Galaxy Raider is a space themed shoot em' up game that was developed by Studio Bang Bang during a 10 week period at The Game Assembly by 10 ambitious students.
In this game you as the player would be pitted against all odds fighting hordes of space pirates and aliens with the ultimate goal of acquiring a legendary artifact.
As a level designer my goal was to design and balance all game mechanics and how each and every level I created would play out while holding the scope tight because of the given timeframe.
Everything went extremely smooth after recieving the criteria needed to complete this project. We all had the same vision on how the game would look and play from day 1. This made it extremely easy to communicate with each other and plan what needed to be prioritized and what could wait. We had come up with a handfull of enemies that were not too hard to program and a list of player abilities that were easy to implement and fun to use. After all this, all that was needed was to create fun spaceship themed levels to follow through with the plan.
In Galaxy Raider you play as the nameless protagonist who is given a mission to obtain a legendary artifact within an abandoned spaceship located somewhere within the deepest parts of The Outer Rim. While inside the spaceship you encounter hordes of space pirates and worm-like enemies and fight your way with the ultimate goal of acquiring the artifact of legends.
The gameplay is very straightforward in my opinion. You are sent out into your mission, and the goal is to get to the end of the level while killing or avoiding all your enemies. Kind of like a typical Super Mario level. The extra charms are your ability to dash forward or backward and your weapons which you can level up by killing enemies. Not to mention that leveled up weapons have the coolest attack animations.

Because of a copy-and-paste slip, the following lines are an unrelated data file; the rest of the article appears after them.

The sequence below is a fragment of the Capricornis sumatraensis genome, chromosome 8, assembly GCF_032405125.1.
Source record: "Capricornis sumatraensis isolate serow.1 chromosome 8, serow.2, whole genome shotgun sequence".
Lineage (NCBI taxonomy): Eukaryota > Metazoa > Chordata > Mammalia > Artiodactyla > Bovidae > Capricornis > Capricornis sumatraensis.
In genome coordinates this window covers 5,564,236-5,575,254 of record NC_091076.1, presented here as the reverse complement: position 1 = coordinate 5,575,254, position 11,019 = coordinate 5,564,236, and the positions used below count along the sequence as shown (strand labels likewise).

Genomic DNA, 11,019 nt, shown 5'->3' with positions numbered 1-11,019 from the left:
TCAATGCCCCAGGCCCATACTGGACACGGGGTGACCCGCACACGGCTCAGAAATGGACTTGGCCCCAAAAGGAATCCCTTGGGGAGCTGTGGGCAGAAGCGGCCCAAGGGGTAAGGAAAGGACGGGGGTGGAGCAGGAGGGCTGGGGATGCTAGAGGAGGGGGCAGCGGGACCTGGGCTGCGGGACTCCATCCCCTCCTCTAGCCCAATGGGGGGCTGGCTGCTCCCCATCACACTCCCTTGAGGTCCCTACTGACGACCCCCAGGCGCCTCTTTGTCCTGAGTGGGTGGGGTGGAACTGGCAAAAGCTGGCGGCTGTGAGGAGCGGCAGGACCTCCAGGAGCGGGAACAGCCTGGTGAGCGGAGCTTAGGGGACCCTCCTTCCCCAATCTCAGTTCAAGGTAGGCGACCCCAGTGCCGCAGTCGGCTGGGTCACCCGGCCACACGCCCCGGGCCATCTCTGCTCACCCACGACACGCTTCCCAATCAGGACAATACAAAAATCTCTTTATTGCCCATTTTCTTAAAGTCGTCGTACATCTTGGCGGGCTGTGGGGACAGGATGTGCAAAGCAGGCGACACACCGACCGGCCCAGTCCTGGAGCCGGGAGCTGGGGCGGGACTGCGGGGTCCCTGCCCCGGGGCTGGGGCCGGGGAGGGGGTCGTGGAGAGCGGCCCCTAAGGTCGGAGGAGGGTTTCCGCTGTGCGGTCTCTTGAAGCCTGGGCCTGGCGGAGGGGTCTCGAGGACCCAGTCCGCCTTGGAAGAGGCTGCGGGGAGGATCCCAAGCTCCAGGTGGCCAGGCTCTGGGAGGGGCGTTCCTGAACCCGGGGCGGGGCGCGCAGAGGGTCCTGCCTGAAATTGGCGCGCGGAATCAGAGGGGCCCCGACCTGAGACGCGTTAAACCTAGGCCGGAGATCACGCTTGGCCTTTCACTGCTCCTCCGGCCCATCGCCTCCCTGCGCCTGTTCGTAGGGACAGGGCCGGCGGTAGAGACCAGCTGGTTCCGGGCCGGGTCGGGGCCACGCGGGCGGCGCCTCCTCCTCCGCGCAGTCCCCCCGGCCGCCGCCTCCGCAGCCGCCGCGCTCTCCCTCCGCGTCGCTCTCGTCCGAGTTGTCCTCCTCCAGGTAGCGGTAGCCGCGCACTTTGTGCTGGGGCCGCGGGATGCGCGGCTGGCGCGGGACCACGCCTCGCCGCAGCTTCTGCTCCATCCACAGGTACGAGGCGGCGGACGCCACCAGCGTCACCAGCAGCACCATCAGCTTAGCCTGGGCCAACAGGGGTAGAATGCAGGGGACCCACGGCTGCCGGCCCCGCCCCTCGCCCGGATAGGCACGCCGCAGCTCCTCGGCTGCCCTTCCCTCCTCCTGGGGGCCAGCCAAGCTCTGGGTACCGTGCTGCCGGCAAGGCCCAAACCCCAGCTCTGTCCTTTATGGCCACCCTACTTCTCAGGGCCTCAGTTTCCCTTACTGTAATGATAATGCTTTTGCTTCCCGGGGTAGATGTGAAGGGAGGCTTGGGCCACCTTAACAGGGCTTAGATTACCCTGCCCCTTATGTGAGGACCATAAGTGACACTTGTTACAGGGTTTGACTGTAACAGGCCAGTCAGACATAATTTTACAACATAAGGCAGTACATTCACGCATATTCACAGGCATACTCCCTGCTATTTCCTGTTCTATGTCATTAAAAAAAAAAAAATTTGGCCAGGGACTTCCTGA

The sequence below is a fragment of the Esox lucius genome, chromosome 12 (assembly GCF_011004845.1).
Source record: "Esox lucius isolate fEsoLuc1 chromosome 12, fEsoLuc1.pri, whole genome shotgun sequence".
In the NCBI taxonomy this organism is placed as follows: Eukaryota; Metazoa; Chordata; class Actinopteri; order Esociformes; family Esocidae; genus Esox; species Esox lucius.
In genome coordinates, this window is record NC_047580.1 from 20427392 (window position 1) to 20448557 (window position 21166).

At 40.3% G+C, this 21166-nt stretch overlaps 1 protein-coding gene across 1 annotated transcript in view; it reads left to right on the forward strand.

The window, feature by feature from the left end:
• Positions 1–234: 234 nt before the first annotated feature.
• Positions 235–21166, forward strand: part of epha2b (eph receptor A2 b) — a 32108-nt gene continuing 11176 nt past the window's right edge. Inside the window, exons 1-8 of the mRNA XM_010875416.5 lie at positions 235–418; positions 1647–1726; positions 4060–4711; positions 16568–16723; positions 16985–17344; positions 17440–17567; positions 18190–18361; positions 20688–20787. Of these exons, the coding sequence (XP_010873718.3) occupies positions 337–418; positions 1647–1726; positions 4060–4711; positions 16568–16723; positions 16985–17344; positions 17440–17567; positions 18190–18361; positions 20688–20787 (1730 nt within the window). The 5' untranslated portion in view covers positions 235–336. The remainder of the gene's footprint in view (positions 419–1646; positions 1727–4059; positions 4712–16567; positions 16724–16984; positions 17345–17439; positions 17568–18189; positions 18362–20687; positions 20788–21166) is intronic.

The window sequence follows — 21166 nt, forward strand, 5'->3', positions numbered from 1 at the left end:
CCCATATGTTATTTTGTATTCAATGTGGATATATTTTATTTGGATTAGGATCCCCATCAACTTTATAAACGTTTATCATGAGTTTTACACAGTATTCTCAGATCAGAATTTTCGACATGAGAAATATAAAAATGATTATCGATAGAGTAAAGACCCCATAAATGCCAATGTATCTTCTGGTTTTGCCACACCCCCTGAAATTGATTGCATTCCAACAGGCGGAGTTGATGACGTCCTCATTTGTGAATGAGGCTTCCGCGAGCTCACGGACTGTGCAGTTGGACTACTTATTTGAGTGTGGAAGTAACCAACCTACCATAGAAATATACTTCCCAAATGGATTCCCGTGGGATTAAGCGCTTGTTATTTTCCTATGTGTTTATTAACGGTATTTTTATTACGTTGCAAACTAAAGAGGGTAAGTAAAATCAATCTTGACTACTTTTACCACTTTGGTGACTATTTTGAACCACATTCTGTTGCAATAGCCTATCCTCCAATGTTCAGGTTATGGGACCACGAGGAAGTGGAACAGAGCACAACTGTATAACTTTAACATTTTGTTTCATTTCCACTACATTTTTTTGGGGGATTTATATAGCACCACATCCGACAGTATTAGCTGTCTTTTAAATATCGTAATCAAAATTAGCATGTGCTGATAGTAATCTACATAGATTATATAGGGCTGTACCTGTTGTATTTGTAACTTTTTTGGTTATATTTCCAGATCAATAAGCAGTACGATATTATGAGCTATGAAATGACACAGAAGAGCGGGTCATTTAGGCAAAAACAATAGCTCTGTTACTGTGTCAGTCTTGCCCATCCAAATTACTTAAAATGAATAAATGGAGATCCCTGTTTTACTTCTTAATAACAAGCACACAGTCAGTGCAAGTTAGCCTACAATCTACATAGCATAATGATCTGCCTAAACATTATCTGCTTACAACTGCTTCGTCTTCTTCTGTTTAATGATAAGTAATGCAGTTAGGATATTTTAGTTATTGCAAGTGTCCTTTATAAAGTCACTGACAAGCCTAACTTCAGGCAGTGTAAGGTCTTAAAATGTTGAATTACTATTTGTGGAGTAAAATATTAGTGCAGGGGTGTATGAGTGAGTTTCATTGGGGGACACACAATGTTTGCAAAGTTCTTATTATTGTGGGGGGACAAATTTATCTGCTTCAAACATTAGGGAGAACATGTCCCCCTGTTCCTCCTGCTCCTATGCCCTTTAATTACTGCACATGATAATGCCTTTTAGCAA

Of course not everything usually goes as planned from the start. We ran into a few issues regarding enemies being to tough to weapons that didn't feel strong enough. But I believe that all problems can be fixed no matter how complex they may be. So after much testing and balancing I, together with my level design collegue, figured out the right balance in difficulty and player strength.
I would say we achieved quite a lot through the old trial and error method but after some time there would always be a better method that pops up. In the end, I'd say the only enemy that served to be a real pain was the "Razor Mech".
But I'll save the reasons for when the player find out for him/herself.
In all honesty this had to have been a project that I held so close to my heart. It was not only extremely fun to work with but it was also one of the many group projects where I felt true dedication. But I couldn't have done it without the help from my groupmates who pulled through and gave it their all towards the very end.
This was also my first time using the program Tiled and it helped me immensely when I started on the turn based strategy game afterwards. I've always had a special place in my heart for side scrollers and working on one really made it worth the while for me. Not to mention all the great experience I achieved while making levels for this game.
Patrick Enz © 2016 | Level Designer